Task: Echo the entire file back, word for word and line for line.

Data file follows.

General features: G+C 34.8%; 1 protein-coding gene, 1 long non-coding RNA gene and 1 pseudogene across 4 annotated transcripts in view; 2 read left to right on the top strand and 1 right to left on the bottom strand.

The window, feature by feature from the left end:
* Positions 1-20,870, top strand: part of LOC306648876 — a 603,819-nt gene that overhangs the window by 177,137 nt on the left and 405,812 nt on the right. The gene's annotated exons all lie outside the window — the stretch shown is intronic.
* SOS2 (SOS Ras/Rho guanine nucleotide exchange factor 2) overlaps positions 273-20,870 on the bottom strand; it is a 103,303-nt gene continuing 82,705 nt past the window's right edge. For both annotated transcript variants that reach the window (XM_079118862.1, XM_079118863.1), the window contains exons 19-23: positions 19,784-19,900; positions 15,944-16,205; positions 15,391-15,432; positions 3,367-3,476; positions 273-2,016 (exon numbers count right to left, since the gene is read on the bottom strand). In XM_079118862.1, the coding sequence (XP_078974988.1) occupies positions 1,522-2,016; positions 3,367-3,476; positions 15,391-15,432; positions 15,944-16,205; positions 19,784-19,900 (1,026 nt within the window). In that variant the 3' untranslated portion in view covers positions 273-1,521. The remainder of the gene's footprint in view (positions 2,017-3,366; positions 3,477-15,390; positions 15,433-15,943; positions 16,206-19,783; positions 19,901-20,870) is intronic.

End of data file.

General features: G+C 34.8%; 1 protein-coding gene, 1 long non-coding RNA gene and 1 pseudogene across 4 annotated transcripts in view; 2 read left to right on the top strand and 1 right to left on the bottom strand.

The window, feature by feature from the left end:
* Positions 1-20,870, top strand: part of LOC306648876 — a 603,819-nt gene that overhangs the window by 177,137 nt on the left and 405,812 nt on the right. The gene's annotated exons all lie outside the window — the stretch shown is intronic.
* SOS2 (SOS Ras/Rho guanine nucleotide exchange factor 2) overlaps positions 273-20,870 on the bottom strand; it is a 103,303-nt gene continuing 82,705 nt past the window's right edge. For both annotated transcript variants that reach the window (XM_079118862.1, XM_079118863.1), the window contains exons 19-23: positions 19,784-19,900; positions 15,944-16,205; positions 15,391-15,432; positions 3,367-3,476; positions 273-2,016 (exon numbers count right to left, since the gene is read on the bottom strand). In XM_079118862.1, the coding sequence (XP_078974988.1) occupies positions 1,522-2,016; positions 3,367-3,476; positions 15,391-15,432; positions 15,944-16,205; positions 19,784-19,900 (1,026 nt within the window). In that variant the 3' untranslated portion in view covers positions 273-1,521. The remainder of the gene's footprint in view (positions 2,017-3,366; positions 3,477-15,390; positions 15,433-15,943; positions 16,206-19,783; positions 19,901-20,870) is intronic.